September’s prelim private sector PMIs for France, Germany, and the Eurozone are due out. Alongside the figures, Spanish GDP and German consumer confidence figures are also in focus on Wednesday.

The focus will then shift to September’s Ifo Business Climate and sub-index figures due out on Thursday.

While we can expect the private sector PMIs to be the key drivers, both business and consumer confidence will need to improve.

Concerns over economic speed bumps will raise EUR sensitivity to the stats in the week.

On the monetary policy front, ECB President Lagarde is due to speak on Monday. Expect any references to inflation or exchange rates and the economic outlook to influence.

The EUR/USD ended the week down by 0.05% to $1.1840.

For the Pound:

It’s a quieter week ahead on the economic calendar. September’s prelim private sector PMIs, due out on Wednesday, will be the key driver.

Following last week’s BoE forward guidance and chatter on Brexit, the Pound will be sensitive to the numbers.

CBI Industrial Trend Orders are also due out but will likely have a muted impact, barring dire numbers.

On the monetary policy front, BoE Governor Bailey is scheduled to speak on Thursday. Any further chatter on negative rates and a gloomy economic outlook would weigh on the Pound.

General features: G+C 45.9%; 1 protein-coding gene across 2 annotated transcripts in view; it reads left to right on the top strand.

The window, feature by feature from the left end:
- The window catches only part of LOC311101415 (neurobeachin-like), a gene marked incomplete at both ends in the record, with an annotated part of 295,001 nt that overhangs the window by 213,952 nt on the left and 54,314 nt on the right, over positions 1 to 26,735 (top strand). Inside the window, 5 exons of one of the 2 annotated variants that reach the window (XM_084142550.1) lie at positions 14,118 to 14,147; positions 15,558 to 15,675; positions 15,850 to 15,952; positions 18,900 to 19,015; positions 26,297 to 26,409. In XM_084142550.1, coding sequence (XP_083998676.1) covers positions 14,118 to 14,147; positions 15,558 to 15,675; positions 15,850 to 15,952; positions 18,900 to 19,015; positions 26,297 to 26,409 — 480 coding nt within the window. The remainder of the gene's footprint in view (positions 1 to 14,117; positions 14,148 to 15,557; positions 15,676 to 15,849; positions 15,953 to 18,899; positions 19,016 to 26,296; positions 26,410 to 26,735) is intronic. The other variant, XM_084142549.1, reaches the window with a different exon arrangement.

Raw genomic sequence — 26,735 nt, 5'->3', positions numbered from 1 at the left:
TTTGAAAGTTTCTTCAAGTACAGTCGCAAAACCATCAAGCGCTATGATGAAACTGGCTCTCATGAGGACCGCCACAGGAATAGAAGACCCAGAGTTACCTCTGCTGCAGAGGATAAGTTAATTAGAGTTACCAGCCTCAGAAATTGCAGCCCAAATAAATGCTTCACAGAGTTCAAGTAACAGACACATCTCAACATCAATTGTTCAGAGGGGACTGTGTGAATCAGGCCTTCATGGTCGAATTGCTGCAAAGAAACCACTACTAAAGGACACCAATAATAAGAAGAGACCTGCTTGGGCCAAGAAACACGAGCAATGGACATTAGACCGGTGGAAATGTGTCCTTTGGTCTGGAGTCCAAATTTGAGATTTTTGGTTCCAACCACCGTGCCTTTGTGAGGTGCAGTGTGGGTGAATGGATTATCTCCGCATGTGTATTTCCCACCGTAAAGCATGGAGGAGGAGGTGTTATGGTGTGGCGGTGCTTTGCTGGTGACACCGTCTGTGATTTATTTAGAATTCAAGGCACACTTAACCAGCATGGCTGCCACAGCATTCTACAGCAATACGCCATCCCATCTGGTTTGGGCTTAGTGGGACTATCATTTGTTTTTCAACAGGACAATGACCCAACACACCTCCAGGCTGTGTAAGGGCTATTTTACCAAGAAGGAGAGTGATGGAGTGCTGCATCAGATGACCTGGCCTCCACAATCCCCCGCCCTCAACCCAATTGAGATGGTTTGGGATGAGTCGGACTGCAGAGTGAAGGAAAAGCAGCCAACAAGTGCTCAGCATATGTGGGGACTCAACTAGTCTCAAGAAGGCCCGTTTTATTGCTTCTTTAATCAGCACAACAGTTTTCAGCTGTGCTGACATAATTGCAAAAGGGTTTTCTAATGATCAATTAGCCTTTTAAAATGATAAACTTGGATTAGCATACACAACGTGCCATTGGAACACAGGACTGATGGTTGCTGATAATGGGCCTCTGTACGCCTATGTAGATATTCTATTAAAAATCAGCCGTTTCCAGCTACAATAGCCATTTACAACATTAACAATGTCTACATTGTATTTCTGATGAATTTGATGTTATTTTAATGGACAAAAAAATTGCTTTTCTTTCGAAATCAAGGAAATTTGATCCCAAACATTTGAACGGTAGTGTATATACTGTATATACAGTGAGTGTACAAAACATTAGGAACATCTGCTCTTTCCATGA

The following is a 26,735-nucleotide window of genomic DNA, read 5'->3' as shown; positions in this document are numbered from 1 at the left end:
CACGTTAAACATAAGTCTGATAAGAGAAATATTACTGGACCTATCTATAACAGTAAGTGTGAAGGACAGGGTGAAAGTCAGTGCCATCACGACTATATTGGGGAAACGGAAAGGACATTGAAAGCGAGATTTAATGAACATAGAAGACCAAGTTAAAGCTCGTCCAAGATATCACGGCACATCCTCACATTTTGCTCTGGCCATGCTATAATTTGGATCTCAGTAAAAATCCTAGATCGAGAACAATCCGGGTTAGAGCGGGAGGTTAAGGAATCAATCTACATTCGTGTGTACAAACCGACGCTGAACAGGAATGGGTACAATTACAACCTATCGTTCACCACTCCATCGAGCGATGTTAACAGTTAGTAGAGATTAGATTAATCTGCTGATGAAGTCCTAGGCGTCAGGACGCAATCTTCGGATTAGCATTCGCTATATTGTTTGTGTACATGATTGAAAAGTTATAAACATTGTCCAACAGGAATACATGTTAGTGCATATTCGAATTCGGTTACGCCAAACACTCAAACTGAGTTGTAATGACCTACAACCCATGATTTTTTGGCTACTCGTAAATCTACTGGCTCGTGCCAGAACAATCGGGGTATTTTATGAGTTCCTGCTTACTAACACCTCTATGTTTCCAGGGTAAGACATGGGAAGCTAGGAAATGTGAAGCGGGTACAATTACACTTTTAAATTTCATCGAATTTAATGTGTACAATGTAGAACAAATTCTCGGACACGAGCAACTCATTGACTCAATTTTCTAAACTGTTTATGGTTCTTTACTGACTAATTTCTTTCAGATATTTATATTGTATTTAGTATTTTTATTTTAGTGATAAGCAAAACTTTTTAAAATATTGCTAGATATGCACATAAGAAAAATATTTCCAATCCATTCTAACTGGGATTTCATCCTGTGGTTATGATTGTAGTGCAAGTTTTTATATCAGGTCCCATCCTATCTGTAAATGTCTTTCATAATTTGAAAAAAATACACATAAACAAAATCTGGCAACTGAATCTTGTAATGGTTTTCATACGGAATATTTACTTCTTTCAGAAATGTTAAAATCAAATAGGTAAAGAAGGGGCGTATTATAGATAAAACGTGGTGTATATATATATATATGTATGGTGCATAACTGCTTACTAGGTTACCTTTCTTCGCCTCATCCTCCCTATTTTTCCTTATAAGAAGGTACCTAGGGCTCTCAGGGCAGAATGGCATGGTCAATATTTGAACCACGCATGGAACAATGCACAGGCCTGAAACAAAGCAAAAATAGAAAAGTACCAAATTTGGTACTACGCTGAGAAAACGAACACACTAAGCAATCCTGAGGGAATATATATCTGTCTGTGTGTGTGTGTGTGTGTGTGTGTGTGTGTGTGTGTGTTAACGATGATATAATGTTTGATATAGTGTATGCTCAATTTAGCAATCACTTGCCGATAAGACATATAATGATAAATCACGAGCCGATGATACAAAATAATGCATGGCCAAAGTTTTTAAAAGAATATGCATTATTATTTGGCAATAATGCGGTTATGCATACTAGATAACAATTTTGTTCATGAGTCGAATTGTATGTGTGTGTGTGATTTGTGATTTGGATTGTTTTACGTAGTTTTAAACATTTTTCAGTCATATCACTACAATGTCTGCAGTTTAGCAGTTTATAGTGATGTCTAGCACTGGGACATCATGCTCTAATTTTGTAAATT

The GBP/USD ended the week down by 0.95% to $1.2917.

For the Loonie:

It’s a quiet week ahead on the economic calendar.

House price figures for August are due out that will likely have a muted impact on the Loonie.

Expect the private sector PMIs from the Eurozone and the U.S and market risk sentiment to be key drivers.

Geopolitics and COVID-19 will influence market risk sentiment in the week.

The Loonie ended the week down by 0.19% to C$1.3204 against the U.S Dollar.

Out of Asia

For the Aussie Dollar:

It’s a particularly quiet week ahead on the economic calendar.

There are no material stats due out of Australia to provide the Aussie with direction.

That leaves the Aussie in the hands of geopolitics and the global economic outlook influenced by the PMIs.

The Aussie Dollar ended the week up by 0.07% to $0.7289.

For the Kiwi Dollar:

It’s a relatively quiet week ahead on the economic calendar but an important one for the Kiwi Dollar.

Key stats include August trade figures due out on Thursday. We’ve seen plenty of sensitivity to China numbers of late, so expect the devil to be in the details.